--targets="node_1#192.168.0.101:6379,node_2#192.168.0.102:6379,node_3#192.168.0.103:6379" \
--databases=2,5

python redis-sharding.py --limit=1000 \
--sources=192.168.0.99:6379,192.168.0.100:6379 \
--targets="node_1#192.168.0.101:6379,node_2#192.168.0.102:6379,node_3#192.168.0.103:6379" \
--databases=2,5

Redis Memory Stats

A memory size analyzer that parses the output of the memory report of rdb https://github.com/sripathikrishnan/redis-rdb-tools for memory size stats about key patterns At its core, RedisMemStats uses the output of the memory report of rdb, which echoes a csv row line for every key stored to a Redis instance. It parses these lines, and aggregates stats on the most memory consuming keys, prefixes, dbs and redis data structures.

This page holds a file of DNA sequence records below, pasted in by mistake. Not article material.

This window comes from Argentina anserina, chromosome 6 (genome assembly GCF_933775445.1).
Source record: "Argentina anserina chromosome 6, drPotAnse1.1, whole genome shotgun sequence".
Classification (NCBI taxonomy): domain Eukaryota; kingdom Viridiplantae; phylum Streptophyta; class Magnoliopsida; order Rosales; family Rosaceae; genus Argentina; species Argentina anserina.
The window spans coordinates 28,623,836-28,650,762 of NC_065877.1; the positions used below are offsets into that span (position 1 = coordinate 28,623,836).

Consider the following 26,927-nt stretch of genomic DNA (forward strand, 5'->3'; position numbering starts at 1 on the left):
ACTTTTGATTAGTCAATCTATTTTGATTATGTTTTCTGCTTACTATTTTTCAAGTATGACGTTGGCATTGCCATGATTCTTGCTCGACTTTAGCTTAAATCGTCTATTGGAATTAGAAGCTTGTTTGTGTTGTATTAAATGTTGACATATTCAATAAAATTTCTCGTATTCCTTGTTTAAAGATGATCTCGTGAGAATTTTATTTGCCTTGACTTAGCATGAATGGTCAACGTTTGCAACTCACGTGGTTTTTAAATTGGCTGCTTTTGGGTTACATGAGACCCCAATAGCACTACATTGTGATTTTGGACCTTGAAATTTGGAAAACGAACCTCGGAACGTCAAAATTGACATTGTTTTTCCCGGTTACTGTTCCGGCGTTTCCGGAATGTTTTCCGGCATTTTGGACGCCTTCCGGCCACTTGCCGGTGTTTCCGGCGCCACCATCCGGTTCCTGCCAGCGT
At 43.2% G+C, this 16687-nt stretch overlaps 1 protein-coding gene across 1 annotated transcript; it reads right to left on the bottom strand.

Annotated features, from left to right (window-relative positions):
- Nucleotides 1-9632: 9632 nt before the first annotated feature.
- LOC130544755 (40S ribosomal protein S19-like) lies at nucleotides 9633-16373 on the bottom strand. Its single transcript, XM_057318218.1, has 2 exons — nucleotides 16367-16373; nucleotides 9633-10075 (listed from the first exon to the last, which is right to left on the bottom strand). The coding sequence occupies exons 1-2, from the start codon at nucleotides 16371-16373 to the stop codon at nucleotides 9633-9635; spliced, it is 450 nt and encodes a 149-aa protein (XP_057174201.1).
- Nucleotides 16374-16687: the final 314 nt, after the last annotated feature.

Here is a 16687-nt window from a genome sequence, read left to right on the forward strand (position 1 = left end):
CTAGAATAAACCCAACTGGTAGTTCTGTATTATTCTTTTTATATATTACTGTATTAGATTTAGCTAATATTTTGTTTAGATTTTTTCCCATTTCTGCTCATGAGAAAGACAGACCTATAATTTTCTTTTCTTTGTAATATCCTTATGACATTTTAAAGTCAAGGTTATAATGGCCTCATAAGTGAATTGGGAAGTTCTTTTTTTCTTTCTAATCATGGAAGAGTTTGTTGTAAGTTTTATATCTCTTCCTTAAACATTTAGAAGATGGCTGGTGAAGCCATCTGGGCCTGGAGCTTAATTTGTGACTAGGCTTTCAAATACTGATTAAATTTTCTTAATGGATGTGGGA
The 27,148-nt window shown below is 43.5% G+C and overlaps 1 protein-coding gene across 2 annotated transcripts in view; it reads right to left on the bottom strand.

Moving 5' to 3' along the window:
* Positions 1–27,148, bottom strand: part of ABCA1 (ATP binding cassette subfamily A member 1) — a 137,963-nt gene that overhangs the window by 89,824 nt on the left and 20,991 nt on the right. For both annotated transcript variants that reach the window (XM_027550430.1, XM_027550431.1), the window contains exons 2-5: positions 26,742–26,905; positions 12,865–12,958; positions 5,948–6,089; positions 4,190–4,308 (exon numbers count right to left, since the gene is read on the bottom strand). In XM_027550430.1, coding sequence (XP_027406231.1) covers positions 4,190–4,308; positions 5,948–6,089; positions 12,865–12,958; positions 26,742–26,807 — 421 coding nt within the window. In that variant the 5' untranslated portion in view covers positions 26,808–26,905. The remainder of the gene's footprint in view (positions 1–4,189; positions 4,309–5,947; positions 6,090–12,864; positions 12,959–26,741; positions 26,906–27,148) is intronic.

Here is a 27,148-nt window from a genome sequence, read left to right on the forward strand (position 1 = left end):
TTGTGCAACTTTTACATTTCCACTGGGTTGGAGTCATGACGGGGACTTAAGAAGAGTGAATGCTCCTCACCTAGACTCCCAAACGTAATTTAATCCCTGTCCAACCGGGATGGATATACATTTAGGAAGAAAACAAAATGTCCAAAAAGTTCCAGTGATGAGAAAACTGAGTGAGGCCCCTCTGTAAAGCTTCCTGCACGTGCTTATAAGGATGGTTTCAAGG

Usage:

rdb -c memory <REDIS dump.rdb TO ANALYZE> | ./redis-mem-stats.py [options]

OR

rdb -c memory <REDIS dump.rdb TO ANALYZE> > <OUTPUT CSV FILE>
./redis-mem-stats.py [options] <OUTPUT CSV FILE>

Options:

--prefix-delimiter=...           String to split on for delimiting prefix and rest of key, if not provided `:` is the default . --prefix-delimiter=#

Dependencies:

rdb (redis-rdb-tools: https://github.com/sripathikrishnan/redis-rdb-tools)

Examples:

rdb -c memory /var/lib/redis/dump.rdb > /tmp/outfile.csv
./redis-mem-stats.py /tmp/outfile.csv

or

rdb -c memory /var/lib/redis/dump.rdb | ./redis-mem-stats.py